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Good morning, this is Pip. It’s been 25 years since the Mine Ban Treaty was adopted with the aim of ridding the world of landmines once and for all. But in recent years, as new wars have erupted across the globe, the use of landmines is on the rise again. We spoke to Humanity & Inclusion to hear how far we have come since 1997, and how far there is still to go.

We’re also covering a sobering new report from the UN which accuses countries of breaking their promises to tackle climate change, and hearing a former ICRC chief's calls for a reinvented diplomacy.

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Pip Cook


The long battle for a mine-free world

Photo article

Created by Swiss sculptor Daniel Berset in 1997, the Broken Chair serves as a chilling reminder of the catastrophic impact of landmines on civilians. (Credit: Keystone/Magali Girardin)

Unveiled 25 years ago outside the United Nations, the Broken Chair is one of Geneva’s most striking landmarks. At 12 metres tall and weighing over five tonnes, the three-legged chair towers above the Place des Nations as a symbol of the ongoing campaign against landmines – the jagged remains of the chair’s fourth leg representing a missing limb, a reminder of their catastrophic impact on civilians.

Created by sculptor Daniel Berset, the Broken Chair was made for the NGO Humanity & Inclusion (HI), previously known as Handicap International, as part of its campaign calling on governments to sign the Anti-Personnel Mine Ban Convention, also known as the Mine Ban Treaty or the Ottawa Treaty, in December 1997.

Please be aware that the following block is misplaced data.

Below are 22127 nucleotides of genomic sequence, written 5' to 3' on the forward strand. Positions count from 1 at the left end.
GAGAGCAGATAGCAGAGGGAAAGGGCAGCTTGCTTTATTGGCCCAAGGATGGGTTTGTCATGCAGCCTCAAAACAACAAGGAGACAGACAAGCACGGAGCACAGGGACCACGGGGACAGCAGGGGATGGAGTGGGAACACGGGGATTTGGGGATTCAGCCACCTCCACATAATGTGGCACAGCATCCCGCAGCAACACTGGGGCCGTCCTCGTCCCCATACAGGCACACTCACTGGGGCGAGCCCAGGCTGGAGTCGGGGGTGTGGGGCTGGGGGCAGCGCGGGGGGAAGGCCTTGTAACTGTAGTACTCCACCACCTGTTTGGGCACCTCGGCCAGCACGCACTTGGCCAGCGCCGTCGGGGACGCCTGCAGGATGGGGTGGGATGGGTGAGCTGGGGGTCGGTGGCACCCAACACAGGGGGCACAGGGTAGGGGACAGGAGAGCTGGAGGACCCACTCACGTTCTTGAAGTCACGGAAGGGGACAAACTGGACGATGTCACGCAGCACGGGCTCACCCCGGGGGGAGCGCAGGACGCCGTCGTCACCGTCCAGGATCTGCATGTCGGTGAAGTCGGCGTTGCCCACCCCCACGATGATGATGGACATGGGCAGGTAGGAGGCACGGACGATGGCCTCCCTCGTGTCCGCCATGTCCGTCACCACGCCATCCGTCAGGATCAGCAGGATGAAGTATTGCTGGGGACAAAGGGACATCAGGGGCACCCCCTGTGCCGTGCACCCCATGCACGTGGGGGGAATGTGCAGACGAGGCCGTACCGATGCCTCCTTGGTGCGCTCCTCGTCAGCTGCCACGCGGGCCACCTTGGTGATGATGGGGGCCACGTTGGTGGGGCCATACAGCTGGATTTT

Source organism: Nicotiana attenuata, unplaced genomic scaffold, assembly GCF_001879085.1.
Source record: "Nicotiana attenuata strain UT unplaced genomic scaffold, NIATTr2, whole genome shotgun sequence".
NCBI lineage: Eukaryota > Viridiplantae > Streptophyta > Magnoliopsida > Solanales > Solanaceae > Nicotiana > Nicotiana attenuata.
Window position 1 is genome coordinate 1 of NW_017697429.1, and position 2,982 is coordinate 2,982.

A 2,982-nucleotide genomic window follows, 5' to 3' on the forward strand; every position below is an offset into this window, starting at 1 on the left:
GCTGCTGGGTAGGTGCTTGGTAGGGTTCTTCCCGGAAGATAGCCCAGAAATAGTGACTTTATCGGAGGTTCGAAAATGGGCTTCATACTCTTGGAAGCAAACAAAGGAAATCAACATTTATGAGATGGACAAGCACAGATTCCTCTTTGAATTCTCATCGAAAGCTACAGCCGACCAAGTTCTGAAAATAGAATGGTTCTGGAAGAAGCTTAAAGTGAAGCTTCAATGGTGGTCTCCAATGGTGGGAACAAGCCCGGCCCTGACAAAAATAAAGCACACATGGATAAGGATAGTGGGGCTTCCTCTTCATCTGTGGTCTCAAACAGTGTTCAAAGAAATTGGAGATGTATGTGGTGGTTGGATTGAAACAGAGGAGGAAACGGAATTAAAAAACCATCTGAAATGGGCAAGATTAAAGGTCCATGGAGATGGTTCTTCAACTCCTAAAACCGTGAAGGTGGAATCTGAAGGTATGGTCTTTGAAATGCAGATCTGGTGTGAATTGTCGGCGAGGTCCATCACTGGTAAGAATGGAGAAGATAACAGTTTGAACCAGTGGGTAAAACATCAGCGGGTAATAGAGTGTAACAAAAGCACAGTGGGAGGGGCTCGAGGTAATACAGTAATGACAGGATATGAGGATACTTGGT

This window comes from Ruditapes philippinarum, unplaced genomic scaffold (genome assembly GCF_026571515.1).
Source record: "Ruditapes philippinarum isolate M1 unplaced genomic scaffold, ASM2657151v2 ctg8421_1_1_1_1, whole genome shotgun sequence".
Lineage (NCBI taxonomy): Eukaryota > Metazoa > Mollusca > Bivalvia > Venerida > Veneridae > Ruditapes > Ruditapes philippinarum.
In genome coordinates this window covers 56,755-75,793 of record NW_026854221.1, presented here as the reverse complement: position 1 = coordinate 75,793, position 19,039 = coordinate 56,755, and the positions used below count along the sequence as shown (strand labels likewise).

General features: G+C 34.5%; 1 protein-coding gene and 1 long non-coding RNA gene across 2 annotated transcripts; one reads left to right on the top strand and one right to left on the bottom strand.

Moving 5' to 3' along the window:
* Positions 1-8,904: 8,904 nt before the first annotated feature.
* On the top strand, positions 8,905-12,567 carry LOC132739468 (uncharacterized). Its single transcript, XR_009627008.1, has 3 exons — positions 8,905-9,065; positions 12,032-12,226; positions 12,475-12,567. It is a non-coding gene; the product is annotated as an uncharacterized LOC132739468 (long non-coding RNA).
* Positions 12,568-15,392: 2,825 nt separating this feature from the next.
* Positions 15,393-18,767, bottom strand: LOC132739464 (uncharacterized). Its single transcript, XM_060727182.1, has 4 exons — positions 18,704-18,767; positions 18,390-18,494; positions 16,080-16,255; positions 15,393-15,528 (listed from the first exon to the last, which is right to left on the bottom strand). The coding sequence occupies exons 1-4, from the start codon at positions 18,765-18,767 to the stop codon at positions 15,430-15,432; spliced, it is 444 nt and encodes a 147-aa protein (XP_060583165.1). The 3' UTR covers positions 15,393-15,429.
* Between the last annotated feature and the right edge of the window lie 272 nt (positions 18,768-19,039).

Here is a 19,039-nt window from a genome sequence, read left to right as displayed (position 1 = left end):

The treaty, which came into force in March 1999, bans the production, transfer and stockpiling of anti-personnel mines and obliges countries to assist victims of such weapons. Signed by 162 states representing more than 80 per cent of the world’s countries, the treaty led to the destruction of millions of landmines and a fall in casualty numbers, with the use of landmines now widely stigmatised across the world.

In recent years, however, the use of landmines has been on the rise. As new conflicts have erupted in countries such as Syria, Afghanistan, Iraq and most recently Ukraine, these lethal and indiscriminate weapons are once again being used around the world, with civilians often the first collateral victims.

“I would love to say that everything is better now but unfortunately that’s not really the case,” Daniel Suda-Lang, director of Humanity & Inclusion Switzerland, told Geneva Solutions.

Read the full story on Geneva Solutions

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